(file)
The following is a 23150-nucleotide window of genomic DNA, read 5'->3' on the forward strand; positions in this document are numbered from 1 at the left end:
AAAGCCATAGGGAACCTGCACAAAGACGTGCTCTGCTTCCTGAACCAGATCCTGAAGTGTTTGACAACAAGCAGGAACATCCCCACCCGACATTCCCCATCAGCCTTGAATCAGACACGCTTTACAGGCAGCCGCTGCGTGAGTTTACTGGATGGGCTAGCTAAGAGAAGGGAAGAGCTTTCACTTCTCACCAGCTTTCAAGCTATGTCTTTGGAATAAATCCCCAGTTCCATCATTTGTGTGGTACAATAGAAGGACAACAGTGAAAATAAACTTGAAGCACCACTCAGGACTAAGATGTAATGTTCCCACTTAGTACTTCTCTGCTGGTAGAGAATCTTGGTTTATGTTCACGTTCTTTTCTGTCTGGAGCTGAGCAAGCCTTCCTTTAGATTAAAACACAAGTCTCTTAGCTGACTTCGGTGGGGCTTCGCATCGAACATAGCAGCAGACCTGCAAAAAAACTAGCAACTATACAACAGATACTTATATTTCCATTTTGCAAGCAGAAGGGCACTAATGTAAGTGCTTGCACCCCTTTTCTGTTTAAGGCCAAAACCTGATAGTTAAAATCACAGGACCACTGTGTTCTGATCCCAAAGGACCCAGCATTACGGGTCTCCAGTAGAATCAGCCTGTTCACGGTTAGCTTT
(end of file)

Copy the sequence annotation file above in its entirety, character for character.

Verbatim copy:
The following is a 23150-nucleotide window of genomic DNA, read 5'->3' on the forward strand; positions in this document are numbered from 1 at the left end:
AAAGCCATAGGGAACCTGCACAAAGACGTGCTCTGCTTCCTGAACCAGATCCTGAAGTGTTTGACAACAAGCAGGAACATCCCCACCCGACATTCCCCATCAGCCTTGAATCAGACACGCTTTACAGGCAGCCGCTGCGTGAGTTTACTGGATGGGCTAGCTAAGAGAAGGGAAGAGCTTTCACTTCTCACCAGCTTTCAAGCTATGTCTTTGGAATAAATCCCCAGTTCCATCATTTGTGTGGTACAATAGAAGGACAACAGTGAAAATAAACTTGAAGCACCACTCAGGACTAAGATGTAATGTTCCCACTTAGTACTTCTCTGCTGGTAGAGAATCTTGGTTTATGTTCACGTTCTTTTCTGTCTGGAGCTGAGCAAGCCTTCCTTTAGATTAAAACACAAGTCTCTTAGCTGACTTCGGTGGGGCTTCGCATCGAACATAGCAGCAGACCTGCAAAAAAACTAGCAACTATACAACAGATACTTATATTTCCATTTTGCAAGCAGAAGGGCACTAATGTAAGTGCTTGCACCCCTTTTCTGTTTAAGGCCAAAACCTGATAGTTAAAATCACAGGACCACTGTGTTCTGATCCCAAAGGACCCAGCATTACGGGTCTCCAGTAGAATCAGCCTGTTCACGGTTAGCTTT